BMW was on cloud nine with the success of its first ever SUV, the X5. So, why not give more people more choice by offering a smaller option. Hence the X3 came to be. It was designed to attract people who might want a 3-Series but who needed a bit of four-wheel-drive ability.
Buyers lapped it up, because it was ahead of the curve as far as the craze for SUVs went – there simply weren’t that many rivals.
And it remains popular, because it’s reached ‘bargain ‘status, while people still love SUVs. And it’s also reached an age where people are more than happy to fix it themselves, because doing so can save you hundreds in servicing and repair costs each year.
And that’s what Haynes Autofix is designed for – our online product can help you through how to service your car, and we can show you how to fix common problems, with the help of extensive specifications and video tutorials.
What recalls has the BMW X3 E83 been subject to?
BMW has hauled the X3 back to dealers for remedial work on a few occasions.
The first recall was brought about by a front passenger airbag that might not deploy correctly in an accident. Less than ideal.
Then almost 22,000 examples were recalled because moisture could get into an electrical connection on the fuel filter heater, which could potentially cause a fire.
The fuel filter heater caused another, later recall, due to the fact that in freezing temperatures it could remain on, with another attendant risk of fire.
Then the BMW variable valve-timing system caused another recall, because screws could break and cause an internal oil leak.
What common problems does the BMW X3 Mk1 have?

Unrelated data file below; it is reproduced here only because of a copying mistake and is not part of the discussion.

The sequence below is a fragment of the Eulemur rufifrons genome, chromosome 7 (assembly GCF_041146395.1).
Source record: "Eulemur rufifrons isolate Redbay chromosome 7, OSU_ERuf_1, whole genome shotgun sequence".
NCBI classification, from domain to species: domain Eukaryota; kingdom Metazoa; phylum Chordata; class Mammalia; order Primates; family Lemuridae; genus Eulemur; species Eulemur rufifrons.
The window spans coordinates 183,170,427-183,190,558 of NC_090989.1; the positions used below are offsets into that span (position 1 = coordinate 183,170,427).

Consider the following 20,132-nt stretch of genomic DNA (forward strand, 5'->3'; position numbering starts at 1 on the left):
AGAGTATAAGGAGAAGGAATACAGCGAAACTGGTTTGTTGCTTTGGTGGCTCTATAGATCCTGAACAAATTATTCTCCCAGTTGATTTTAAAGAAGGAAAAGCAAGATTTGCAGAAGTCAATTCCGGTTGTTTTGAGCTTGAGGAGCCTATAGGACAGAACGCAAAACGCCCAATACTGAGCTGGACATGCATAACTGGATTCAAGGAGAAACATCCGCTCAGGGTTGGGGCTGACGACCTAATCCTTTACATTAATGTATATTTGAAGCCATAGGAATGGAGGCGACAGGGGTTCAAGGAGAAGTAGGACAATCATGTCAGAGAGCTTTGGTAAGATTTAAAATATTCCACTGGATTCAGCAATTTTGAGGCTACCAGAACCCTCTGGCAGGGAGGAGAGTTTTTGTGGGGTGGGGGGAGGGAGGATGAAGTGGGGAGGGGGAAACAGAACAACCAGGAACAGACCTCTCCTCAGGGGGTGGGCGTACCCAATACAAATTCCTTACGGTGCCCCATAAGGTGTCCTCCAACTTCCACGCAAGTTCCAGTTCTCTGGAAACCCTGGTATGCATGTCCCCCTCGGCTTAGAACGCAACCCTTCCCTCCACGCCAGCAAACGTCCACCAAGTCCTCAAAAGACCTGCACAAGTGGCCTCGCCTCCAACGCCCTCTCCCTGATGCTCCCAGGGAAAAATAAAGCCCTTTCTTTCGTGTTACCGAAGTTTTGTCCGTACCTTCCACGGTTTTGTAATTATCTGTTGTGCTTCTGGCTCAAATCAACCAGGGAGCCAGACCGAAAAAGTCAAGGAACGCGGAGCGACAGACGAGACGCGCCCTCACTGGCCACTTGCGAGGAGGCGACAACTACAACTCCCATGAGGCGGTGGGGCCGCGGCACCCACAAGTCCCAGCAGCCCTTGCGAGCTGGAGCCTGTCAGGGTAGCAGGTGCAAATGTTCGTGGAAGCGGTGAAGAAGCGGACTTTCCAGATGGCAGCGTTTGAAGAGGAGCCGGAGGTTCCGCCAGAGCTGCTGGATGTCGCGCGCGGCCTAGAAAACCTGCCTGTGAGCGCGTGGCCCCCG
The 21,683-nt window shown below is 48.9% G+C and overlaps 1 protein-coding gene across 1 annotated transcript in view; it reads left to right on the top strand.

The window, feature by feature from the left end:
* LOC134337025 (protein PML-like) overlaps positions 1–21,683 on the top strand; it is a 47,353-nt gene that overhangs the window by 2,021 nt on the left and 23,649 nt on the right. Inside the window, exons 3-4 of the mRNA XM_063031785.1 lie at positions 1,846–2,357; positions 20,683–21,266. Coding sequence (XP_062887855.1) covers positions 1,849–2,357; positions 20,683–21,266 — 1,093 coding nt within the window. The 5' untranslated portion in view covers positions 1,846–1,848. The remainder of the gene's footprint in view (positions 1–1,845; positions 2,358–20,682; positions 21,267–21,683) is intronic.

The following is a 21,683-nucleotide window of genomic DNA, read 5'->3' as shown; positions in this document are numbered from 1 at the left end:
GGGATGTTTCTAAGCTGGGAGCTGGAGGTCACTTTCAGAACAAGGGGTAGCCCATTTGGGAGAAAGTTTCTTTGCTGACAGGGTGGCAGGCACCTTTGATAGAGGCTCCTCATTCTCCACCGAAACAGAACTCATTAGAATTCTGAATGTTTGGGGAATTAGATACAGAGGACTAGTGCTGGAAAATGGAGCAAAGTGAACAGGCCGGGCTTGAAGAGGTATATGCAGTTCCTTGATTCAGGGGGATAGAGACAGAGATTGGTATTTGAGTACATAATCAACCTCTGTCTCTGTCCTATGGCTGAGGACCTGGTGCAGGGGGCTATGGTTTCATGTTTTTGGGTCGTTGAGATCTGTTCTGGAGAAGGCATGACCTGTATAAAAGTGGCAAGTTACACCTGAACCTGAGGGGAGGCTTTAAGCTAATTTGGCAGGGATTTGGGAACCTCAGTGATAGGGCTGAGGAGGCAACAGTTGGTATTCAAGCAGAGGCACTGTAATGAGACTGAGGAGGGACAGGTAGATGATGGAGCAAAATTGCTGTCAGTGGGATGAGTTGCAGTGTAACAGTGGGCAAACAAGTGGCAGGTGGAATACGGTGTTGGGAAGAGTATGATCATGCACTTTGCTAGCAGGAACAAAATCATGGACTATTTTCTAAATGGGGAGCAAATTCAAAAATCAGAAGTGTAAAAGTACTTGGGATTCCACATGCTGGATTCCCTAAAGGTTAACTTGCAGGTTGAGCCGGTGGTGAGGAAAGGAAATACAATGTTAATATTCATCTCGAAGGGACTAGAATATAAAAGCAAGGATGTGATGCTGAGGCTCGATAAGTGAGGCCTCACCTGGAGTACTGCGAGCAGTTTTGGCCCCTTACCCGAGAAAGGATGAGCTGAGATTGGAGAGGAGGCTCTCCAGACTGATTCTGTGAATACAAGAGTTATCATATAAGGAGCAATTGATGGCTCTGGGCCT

BMW X3 cars with the six-cylinder diesel engine can develop a fault that makes the engine difficult to start in cold ambient temperatures, and cause the idle speed to fluctuate when the engine is started.
Some owners have also reported that their diesel-engined X3s can produce a droning noise from somewhere up ahead. A faulty exhaust flexpipe is the cause.
If your BMW X3 has a manual gearbox, then you could encounter a problem in which the clutch seizes, which is going to take the shine off your day. A duff dual-mass flywheel is the cause.
A faulty EGR cooler can also be the cause of problems, because it’ll cause the car to use too much coolant and emit clouds of white smoke.
And finally, the BMW X3 can, on occasion, emit an alarming grinding noise from the engine. It’s the timing chain and associated components that are at fault, so it’s best to sort it quickly.
Does the BMW X3 have starting problems?
It’s not ideal, but the BMW X3 Mk1 can develop a fault that makes the engine reluctant to start (particularly in colder conditions), and can also cause the idle to fluctuate once the engine is running.
The problem is related to the glow plugs, which can either have resistance outside specification, a short circuit or an open circuit.
The first thing to do is plug in a fault-code reader, which will display one of a number of fault codes ( 4A14, 4A19, 4A1E, 4A24, 4A29, 4A2E, 4A34, 4A39, 4A3E, 4A44, 4A49, 4A4E, 4A54, 4A59, 4A5E, 4A64, 4A69 or 4A6E). These will indicate which fault applies to the dodgy glow plug, and which plug is actually the cause of the issue.